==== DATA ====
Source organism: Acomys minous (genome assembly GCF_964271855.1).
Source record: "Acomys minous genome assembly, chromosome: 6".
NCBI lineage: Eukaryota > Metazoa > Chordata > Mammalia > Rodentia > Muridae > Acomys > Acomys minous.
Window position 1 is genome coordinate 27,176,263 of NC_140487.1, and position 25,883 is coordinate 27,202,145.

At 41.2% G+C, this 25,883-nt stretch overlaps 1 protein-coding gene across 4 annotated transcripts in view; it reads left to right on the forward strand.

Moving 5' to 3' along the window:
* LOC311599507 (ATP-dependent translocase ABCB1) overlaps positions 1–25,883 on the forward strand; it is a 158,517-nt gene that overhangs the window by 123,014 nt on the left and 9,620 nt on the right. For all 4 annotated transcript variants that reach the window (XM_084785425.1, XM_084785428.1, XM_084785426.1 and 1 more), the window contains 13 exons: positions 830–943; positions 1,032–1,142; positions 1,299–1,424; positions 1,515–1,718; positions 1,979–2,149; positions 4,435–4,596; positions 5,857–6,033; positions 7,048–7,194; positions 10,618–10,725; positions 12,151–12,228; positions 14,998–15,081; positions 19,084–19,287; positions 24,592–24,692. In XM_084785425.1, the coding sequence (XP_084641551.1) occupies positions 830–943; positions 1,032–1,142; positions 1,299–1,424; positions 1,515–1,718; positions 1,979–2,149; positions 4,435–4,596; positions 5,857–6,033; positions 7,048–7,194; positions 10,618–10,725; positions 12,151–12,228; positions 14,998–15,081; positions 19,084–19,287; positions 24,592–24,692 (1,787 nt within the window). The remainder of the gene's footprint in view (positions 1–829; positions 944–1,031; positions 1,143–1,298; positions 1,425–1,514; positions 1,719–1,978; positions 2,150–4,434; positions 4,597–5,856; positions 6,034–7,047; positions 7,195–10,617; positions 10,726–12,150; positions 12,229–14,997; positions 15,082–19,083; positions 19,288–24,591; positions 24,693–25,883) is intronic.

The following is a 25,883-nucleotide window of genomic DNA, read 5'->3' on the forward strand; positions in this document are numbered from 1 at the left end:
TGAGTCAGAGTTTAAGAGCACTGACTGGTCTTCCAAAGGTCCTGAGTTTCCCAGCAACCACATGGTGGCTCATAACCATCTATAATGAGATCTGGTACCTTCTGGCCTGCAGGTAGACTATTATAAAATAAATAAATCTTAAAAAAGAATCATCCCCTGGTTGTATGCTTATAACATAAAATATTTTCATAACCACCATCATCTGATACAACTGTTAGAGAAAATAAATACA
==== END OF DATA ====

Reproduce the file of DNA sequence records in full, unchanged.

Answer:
Source organism: Acomys minous (genome assembly GCF_964271855.1).
Source record: "Acomys minous genome assembly, chromosome: 6".
NCBI lineage: Eukaryota > Metazoa > Chordata > Mammalia > Rodentia > Muridae > Acomys > Acomys minous.
Window position 1 is genome coordinate 27,176,263 of NC_140487.1, and position 25,883 is coordinate 27,202,145.

At 41.2% G+C, this 25,883-nt stretch overlaps 1 protein-coding gene across 4 annotated transcripts in view; it reads left to right on the forward strand.

Moving 5' to 3' along the window:
* LOC311599507 (ATP-dependent translocase ABCB1) overlaps positions 1–25,883 on the forward strand; it is a 158,517-nt gene that overhangs the window by 123,014 nt on the left and 9,620 nt on the right. For all 4 annotated transcript variants that reach the window (XM_084785425.1, XM_084785428.1, XM_084785426.1 and 1 more), the window contains 13 exons: positions 830–943; positions 1,032–1,142; positions 1,299–1,424; positions 1,515–1,718; positions 1,979–2,149; positions 4,435–4,596; positions 5,857–6,033; positions 7,048–7,194; positions 10,618–10,725; positions 12,151–12,228; positions 14,998–15,081; positions 19,084–19,287; positions 24,592–24,692. In XM_084785425.1, the coding sequence (XP_084641551.1) occupies positions 830–943; positions 1,032–1,142; positions 1,299–1,424; positions 1,515–1,718; positions 1,979–2,149; positions 4,435–4,596; positions 5,857–6,033; positions 7,048–7,194; positions 10,618–10,725; positions 12,151–12,228; positions 14,998–15,081; positions 19,084–19,287; positions 24,592–24,692 (1,787 nt within the window). The remainder of the gene's footprint in view (positions 1–829; positions 944–1,031; positions 1,143–1,298; positions 1,425–1,514; positions 1,719–1,978; positions 2,150–4,434; positions 4,597–5,856; positions 6,034–7,047; positions 7,195–10,617; positions 10,726–12,150; positions 12,229–14,997; positions 15,082–19,083; positions 19,288–24,591; positions 24,693–25,883) is intronic.

The following is a 25,883-nucleotide window of genomic DNA, read 5'->3' on the forward strand; positions in this document are numbered from 1 at the left end:
TGAGTCAGAGTTTAAGAGCACTGACTGGTCTTCCAAAGGTCCTGAGTTTCCCAGCAACCACATGGTGGCTCATAACCATCTATAATGAGATCTGGTACCTTCTGGCCTGCAGGTAGACTATTATAAAATAAATAAATCTTAAAAAAGAATCATCCCCTGGTTGTATGCTTATAACATAAAATATTTTCATAACCACCATCATCTGATACAACTGTTAGAGAAAATAAATACA